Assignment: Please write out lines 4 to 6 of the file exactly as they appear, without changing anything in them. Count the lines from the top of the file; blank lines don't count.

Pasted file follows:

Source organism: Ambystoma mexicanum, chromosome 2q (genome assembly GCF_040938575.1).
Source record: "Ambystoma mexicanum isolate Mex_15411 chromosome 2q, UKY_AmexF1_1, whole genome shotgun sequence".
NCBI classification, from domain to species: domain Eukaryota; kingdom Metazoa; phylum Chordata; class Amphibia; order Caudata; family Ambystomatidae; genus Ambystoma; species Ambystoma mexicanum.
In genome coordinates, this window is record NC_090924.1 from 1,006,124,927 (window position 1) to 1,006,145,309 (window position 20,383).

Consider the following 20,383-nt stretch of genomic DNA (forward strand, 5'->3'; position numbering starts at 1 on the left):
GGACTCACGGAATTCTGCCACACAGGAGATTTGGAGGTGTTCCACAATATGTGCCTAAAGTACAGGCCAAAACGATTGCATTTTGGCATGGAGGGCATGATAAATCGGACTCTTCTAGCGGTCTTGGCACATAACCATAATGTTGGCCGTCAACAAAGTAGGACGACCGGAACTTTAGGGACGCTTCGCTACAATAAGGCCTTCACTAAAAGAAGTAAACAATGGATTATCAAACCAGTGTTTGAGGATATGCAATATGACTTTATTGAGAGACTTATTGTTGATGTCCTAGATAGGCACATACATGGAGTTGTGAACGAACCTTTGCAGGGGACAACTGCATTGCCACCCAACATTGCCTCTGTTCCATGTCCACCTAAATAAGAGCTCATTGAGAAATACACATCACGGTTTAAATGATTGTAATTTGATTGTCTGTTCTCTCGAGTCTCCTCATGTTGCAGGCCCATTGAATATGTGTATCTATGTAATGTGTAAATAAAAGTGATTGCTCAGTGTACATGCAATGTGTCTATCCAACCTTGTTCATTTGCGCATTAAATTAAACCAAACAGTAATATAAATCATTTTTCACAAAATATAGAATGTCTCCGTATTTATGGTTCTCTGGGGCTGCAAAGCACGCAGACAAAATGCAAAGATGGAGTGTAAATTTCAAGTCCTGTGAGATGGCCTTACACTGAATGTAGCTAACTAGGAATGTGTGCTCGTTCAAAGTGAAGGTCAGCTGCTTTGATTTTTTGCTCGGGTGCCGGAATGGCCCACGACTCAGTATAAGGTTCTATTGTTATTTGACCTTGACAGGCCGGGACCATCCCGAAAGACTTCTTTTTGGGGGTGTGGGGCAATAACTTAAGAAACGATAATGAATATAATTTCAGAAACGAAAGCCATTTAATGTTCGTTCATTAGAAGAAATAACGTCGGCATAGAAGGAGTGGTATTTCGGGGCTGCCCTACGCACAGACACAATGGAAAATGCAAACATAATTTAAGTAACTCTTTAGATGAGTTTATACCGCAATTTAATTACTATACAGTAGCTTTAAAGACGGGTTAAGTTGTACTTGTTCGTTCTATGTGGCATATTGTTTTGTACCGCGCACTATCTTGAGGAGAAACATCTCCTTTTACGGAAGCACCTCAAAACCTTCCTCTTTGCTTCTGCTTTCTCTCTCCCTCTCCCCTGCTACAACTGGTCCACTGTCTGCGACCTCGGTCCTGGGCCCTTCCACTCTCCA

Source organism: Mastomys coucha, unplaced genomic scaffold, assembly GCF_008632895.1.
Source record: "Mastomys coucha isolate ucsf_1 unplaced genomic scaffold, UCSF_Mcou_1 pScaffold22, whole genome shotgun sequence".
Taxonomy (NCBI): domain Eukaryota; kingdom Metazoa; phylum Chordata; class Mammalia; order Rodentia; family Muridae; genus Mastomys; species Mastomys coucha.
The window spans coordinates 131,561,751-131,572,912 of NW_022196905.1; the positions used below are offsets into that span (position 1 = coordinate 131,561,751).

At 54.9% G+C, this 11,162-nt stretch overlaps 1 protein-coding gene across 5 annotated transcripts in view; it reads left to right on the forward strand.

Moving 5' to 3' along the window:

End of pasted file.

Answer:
In genome coordinates, this window is record NC_090924.1 from 1,006,124,927 (window position 1) to 1,006,145,309 (window position 20,383).

Consider the following 20,383-nt stretch of genomic DNA (forward strand, 5'->3'; position numbering starts at 1 on the left):
GGACTCACGGAATTCTGCCACACAGGAGATTTGGAGGTGTTCCACAATATGTGCCTAAAGTACAGGCCAAAACGATTGCATTTTGGCATGGAGGGCATGATAAATCGGACTCTTCTAGCGGTCTTGGCACATAACCATAATGTTGGCCGTCAACAAAGTAGGACGACCGGAACTTTAGGGACGCTTCGCTACAATAAGGCCTTCACTAAAAGAAGTAAACAATGGATTATCAAACCAGTGTTTGAGGATATGCAATATGACTTTATTGAGAGACTTATTGTTGATGTCCTAGATAGGCACATACATGGAGTTGTGAACGAACCTTTGCAGGGGACAACTGCATTGCCACCCAACATTGCCTCTGTTCCATGTCCACCTAAATAAGAGCTCATTGAGAAATACACATCACGGTTTAAATGATTGTAATTTGATTGTCTGTTCTCTCGAGTCTCCTCATGTTGCAGGCCCATTGAATATGTGTATCTATGTAATGTGTAAATAAAAGTGATTGCTCAGTGTACATGCAATGTGTCTATCCAACCTTGTTCATTTGCGCATTAAATTAAACCAAACAGTAATATAAATCATTTTTCACAAAATATAGAATGTCTCCGTATTTATGGTTCTCTGGGGCTGCAAAGCACGCAGACAAAATGCAAAGATGGAGTGTAAATTTCAAGTCCTGTGAGATGGCCTTACACTGAATGTAGCTAACTAGGAATGTGTGCTCGTTCAAAGTGAAGGTCAGCTGCTTTGATTTTTTGCTCGGGTGCCGGAATGGCCCACGACTCAGTATAAGGTTCTATTGTTATTTGACCTTGACAGGCCGGGACCATCCCGAAAGACTTCTTTTTGGGGGTGTGGGGCAATAACTTAAGAAACGATAATGAATATAATTTCAGAAACGAAAGCCATTTAATGTTCGTTCATTAGAAGAAATAACGTCGGCATAGAAGGAGTGGTATTTCGGGGCTGCCCTACGCACAGACACAATGGAAAATGCAAACATAATTTAAGTAACTCTTTAGATGAGTTTATACCGCAATTTAATTACTATACAGTAGCTTTAAAGACGGGTTAAGTTGTACTTGTTCGTTCTATGTGGCATATTGTTTTGTACCGCGCACTATCTTGAGGAGAAACATCTCCTTTTACGGAAGCACCTCAAAACCTTCCTCTTTGCTTCTGCTTTCTCTCTCCCTCTCCCCTGCTACAACTGGTCCACTGTCTGCGACCTCGGTCCTGGGCCCTTCCACTCTCCA